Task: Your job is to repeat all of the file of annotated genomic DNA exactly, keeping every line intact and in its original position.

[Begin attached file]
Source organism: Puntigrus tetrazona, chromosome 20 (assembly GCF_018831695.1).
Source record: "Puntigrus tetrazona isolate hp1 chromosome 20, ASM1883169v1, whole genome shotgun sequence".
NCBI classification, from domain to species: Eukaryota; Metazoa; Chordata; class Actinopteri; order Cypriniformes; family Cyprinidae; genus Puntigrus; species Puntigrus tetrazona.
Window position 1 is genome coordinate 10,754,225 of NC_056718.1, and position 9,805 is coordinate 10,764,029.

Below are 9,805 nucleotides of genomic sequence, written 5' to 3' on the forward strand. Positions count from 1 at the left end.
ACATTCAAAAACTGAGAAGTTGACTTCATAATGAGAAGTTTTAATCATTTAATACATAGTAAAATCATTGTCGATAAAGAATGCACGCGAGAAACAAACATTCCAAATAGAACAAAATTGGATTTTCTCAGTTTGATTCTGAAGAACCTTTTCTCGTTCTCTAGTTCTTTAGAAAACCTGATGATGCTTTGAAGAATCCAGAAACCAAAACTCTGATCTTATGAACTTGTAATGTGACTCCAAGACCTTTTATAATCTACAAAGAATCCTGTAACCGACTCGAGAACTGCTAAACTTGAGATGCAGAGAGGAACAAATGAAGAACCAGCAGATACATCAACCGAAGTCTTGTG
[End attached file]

Source organism: Puntigrus tetrazona, chromosome 20 (assembly GCF_018831695.1).
Source record: "Puntigrus tetrazona isolate hp1 chromosome 20, ASM1883169v1, whole genome shotgun sequence".
NCBI classification, from domain to species: Eukaryota; Metazoa; Chordata; class Actinopteri; order Cypriniformes; family Cyprinidae; genus Puntigrus; species Puntigrus tetrazona.
Window position 1 is genome coordinate 10,754,225 of NC_056718.1, and position 9,805 is coordinate 10,764,029.

Below are 9,805 nucleotides of genomic sequence, written 5' to 3' on the forward strand. Positions count from 1 at the left end.
ACATTCAAAAACTGAGAAGTTGACTTCATAATGAGAAGTTTTAATCATTTAATACATAGTAAAATCATTGTCGATAAAGAATGCACGCGAGAAACAAACATTCCAAATAGAACAAAATTGGATTTTCTCAGTTTGATTCTGAAGAACCTTTTCTCGTTCTCTAGTTCTTTAGAAAACCTGATGATGCTTTGAAGAATCCAGAAACCAAAACTCTGATCTTATGAACTTGTAATGTGACTCCAAGACCTTTTATAATCTACAAAGAATCCTGTAACCGACTCGAGAACTGCTAAACTTGAGATGCAGAGAGGAACAAATGAAGAACCAGCAGATACATCAACCGAAGTCTTGTG